When it came down to a choice between visiting the Napoleonic Museum and the Keats-Shelley House, there was really no question over which museum was going to emerge victorious. Seeing the room where a tubercular English poet died trumps looking at the art collection of a Corsican dictator any day! The Keats-Shelley House is located at the foot of the Spanish Steps, so getting inside involves dodging hordes of tourists and jerks trying to sell you crap, but you will be instantly rewarded upon entering the cool, calm interior of the house. The house is considered a British museum abroad, and it was a refreshing and much needed taste of home. Entrance was 5 euros, and everything inside the museum is in English only, which was a rare treat (though I could see Italian people justifiably being annoyed by this).
Upon climbing the steps from the gift shop up to the museum, I was pretty much instantly in heaven, as the walls of the rooms were completely lined with books (now THIS was a proper library, unlike Leighton’s lame attempt). I began with the Severn and Keats rooms, which is where the poet and his friend lived in the weeks leading up to Keats’s early death. John Keats is of course famous for his poetry, most notably “Ode to a Nightingale” and “On a Grecian Urn,” but because Keats died in the house, much of the focus here is on his death – as I am a lover of medical history, this was a-ok with me! Keats had been suffering from tuberculosis for some years before he came to Rome; his mother and one of his brothers had already died of the contagious disease, and it was recommended that he go to Italy, as the climate might have improved his health, but he suffered a relapse and died not long after arriving, at the age of 25. His companion was Joseph Severn, a friend and painter, who took the room adjoining Keats. Both of these rooms are now filled with cases about Keats’s life and death.
There were a few life masks of Keats, as well as numerous portraits of him. Disturbingly, I think the closer he got to death, the better looking he became, but I’ve always had a weird fetish for all those tubercular English Romantics (yes, I know TB is a terrible disease that still kills many people in developing countries, but I think I’ve absorbed some of the Regency and Victorian romanticism relating to it). Unfortunately, because Italian law at the time required destroying all the furniture in a house where someone died from tuberculosis, none of the furniture in Keats’s room is original. Even the wallpaper was destroyed (though the ceiling tiles survived), and the house itself was narrowly saved from destruction by intervention from the US (led by TR) and other governments in the early 1900s. However, the view from the window is much the same as it was in Keats’s day, and you can delight in the same views of the crowd that Keats enjoyed before he was confined to his bed.
The house is also devoted in part to Percy Bysshe Shelley, and to a lesser extent, Lord Byron (though I suspect he was just dragged in to add some sex appeal). Even Shelley’s connection to the actual house is tenuous at best; he did live in Rome for a time, but not at the same time as Keats, and he and Keats never met, although they did correspond with each other, and Shelley wrote an ode to Keats after he died. However, they were both English Romantic poets, and Shelley drowned a year after Keats, and was buried in the same cemetery (the Non-Catholic Cemetery -I would have liked to visit, but we just plain ran out of time, plus we were ever so tired of walking), so why not include him? I think in this day and age, Percy Shelley has probably been eclipsed by his wife, Mary Shelley, author of Frankenstein, so it was nice to learn a bit more about him. The museum had a lock of his and Keats’s hair, and again, a few portraits.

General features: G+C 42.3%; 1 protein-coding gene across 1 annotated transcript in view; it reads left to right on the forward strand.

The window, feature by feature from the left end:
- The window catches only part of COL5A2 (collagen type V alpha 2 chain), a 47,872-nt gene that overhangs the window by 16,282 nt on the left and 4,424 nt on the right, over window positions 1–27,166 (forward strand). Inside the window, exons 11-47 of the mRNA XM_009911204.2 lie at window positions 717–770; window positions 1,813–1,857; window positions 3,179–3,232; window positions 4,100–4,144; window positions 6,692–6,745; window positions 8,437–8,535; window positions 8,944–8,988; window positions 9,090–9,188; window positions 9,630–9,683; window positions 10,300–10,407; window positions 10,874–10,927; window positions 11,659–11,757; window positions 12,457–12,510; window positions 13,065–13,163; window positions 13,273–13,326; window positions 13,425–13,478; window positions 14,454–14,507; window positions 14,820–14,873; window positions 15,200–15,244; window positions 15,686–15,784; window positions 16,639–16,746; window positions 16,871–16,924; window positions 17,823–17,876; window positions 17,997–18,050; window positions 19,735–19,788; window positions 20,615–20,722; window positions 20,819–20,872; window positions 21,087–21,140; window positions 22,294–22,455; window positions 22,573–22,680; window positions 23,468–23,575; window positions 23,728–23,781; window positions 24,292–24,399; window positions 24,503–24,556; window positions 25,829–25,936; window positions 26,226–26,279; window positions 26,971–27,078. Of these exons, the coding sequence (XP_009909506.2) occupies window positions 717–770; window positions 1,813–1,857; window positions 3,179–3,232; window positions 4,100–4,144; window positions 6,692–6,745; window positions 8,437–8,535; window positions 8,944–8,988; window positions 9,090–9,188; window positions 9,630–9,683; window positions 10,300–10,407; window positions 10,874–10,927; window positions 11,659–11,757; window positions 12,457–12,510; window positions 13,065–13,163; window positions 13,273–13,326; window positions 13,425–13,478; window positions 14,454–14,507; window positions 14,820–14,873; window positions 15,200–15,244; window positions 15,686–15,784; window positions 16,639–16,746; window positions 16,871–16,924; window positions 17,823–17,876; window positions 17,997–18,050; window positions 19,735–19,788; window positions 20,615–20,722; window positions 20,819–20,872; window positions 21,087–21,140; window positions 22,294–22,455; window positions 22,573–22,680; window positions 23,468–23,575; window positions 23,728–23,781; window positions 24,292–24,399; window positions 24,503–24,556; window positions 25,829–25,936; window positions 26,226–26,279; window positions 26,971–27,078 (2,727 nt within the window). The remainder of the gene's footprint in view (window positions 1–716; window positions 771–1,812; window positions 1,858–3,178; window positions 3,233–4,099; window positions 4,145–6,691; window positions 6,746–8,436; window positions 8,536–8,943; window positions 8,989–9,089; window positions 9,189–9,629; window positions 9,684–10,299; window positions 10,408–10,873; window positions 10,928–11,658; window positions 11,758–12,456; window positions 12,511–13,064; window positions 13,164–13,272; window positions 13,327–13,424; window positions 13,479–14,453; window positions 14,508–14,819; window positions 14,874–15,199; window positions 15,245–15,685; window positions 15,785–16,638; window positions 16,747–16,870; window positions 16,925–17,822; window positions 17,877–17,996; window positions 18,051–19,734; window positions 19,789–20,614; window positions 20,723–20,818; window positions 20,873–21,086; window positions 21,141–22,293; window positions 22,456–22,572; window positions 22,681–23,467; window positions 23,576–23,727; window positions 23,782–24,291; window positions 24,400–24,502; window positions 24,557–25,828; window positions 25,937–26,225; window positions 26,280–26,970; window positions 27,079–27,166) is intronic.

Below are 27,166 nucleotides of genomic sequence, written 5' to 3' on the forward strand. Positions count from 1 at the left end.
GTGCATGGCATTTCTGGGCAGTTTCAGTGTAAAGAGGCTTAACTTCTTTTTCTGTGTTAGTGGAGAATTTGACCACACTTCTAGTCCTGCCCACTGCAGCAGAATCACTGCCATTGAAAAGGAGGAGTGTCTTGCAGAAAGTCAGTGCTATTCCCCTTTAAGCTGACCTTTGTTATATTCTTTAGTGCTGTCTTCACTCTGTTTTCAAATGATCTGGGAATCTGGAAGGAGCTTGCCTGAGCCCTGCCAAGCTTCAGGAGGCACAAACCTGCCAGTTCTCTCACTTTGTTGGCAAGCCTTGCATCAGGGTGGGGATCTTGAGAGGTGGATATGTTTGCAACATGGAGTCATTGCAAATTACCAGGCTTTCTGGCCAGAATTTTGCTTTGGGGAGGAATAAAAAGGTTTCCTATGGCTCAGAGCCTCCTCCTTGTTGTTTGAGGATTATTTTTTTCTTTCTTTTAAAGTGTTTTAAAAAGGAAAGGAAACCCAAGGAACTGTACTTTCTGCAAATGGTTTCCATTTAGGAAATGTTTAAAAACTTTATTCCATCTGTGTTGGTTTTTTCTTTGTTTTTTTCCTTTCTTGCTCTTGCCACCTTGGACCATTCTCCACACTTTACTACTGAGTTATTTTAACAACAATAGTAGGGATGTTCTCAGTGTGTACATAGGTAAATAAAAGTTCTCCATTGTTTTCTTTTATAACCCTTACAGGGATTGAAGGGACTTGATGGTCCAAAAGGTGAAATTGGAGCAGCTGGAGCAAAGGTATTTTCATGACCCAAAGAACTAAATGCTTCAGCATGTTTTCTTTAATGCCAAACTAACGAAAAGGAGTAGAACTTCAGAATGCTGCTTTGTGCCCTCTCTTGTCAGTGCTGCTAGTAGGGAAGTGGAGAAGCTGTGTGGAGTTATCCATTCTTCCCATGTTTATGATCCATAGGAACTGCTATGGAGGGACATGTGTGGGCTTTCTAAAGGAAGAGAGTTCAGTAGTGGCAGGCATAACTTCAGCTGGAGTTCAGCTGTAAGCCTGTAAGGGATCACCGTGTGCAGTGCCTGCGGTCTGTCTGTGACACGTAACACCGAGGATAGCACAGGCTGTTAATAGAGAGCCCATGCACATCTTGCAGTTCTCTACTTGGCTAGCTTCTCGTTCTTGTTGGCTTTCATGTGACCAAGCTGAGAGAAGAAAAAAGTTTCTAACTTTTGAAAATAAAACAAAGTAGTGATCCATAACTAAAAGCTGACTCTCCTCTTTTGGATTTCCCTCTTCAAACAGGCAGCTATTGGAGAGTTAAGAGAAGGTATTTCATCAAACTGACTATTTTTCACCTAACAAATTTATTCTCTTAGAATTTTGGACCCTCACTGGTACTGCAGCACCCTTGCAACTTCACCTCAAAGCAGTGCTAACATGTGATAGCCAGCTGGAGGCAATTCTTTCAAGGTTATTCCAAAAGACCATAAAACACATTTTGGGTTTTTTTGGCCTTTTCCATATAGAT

Of course, Byron’s flamboyant personality meant that the section devoted to him was the liveliest in the museum (Keats’s was the most poignant, particularly the letters from his sister Fanny to his fiancee, Fanny Brawne). It included a Carnival mask of an old man that Byron delighted in wearing, and a rather pompous-looking sketch of the poet. In one of those snarky little touches of humour that I adore in a museum, its caption featured a quote from Marianne Hunt who said that in it, Byron looked like, “a great schoolboy who had a plain bun given to him instead of a plum one,” which cracked me right up (even though personally I’d much prefer the plain bun – I do not understand the English obsession with fruited breads and cakes). This room also had an extensive collection of correspondence from all the main poets featured here, as well as Mary Shelley.
The Keats-Shelley House proved to be a much needed little oasis of quiet in the middle of the often overwhelming city of Rome, and I’m very glad I went here instead of the Napoleonic Museum (though the Napoleonic might well be just as good, I’ll put it on the list for next time!). I adored all the British humour on show, and relished the opportunity to learn more about Keats and Shelley. I found it a well-run, lovely museum, and advise anyone tired of the bustle of Roman life to pay it a visit! 4/5